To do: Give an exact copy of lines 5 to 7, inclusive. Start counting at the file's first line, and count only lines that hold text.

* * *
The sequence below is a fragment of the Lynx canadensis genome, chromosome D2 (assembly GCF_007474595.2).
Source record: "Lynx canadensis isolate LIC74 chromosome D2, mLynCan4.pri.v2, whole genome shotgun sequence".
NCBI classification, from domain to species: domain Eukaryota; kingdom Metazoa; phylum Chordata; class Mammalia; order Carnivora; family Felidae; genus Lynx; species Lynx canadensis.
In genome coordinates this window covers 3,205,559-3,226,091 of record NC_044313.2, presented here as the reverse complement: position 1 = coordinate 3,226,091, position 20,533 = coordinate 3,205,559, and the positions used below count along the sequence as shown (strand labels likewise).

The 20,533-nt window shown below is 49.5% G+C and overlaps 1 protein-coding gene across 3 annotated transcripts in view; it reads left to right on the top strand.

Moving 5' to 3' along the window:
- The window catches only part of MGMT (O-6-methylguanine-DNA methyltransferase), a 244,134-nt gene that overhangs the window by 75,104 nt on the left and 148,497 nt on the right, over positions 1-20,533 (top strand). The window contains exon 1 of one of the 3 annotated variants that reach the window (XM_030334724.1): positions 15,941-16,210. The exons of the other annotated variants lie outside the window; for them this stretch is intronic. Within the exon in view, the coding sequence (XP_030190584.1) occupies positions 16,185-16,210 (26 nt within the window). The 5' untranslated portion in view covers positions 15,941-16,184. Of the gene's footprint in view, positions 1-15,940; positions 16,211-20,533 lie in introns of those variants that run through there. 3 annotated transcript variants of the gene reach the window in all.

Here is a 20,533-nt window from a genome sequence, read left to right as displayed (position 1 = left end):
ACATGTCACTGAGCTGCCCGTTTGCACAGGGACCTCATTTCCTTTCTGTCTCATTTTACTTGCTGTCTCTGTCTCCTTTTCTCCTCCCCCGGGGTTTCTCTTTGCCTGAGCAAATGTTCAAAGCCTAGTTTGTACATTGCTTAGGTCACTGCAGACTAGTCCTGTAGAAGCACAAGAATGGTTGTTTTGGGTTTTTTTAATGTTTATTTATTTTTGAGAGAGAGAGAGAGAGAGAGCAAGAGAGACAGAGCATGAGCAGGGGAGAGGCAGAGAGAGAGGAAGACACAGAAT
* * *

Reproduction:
The 20,533-nt window shown below is 49.5% G+C and overlaps 1 protein-coding gene across 3 annotated transcripts in view; it reads left to right on the top strand.

Moving 5' to 3' along the window:
- The window catches only part of MGMT (O-6-methylguanine-DNA methyltransferase), a 244,134-nt gene that overhangs the window by 75,104 nt on the left and 148,497 nt on the right, over positions 1-20,533 (top strand). The window contains exon 1 of one of the 3 annotated variants that reach the window (XM_030334724.1): positions 15,941-16,210. The exons of the other annotated variants lie outside the window; for them this stretch is intronic. Within the exon in view, the coding sequence (XP_030190584.1) occupies positions 16,185-16,210 (26 nt within the window). The 5' untranslated portion in view covers positions 15,941-16,184. Of the gene's footprint in view, positions 1-15,940; positions 16,211-20,533 lie in introns of those variants that run through there. 3 annotated transcript variants of the gene reach the window in all.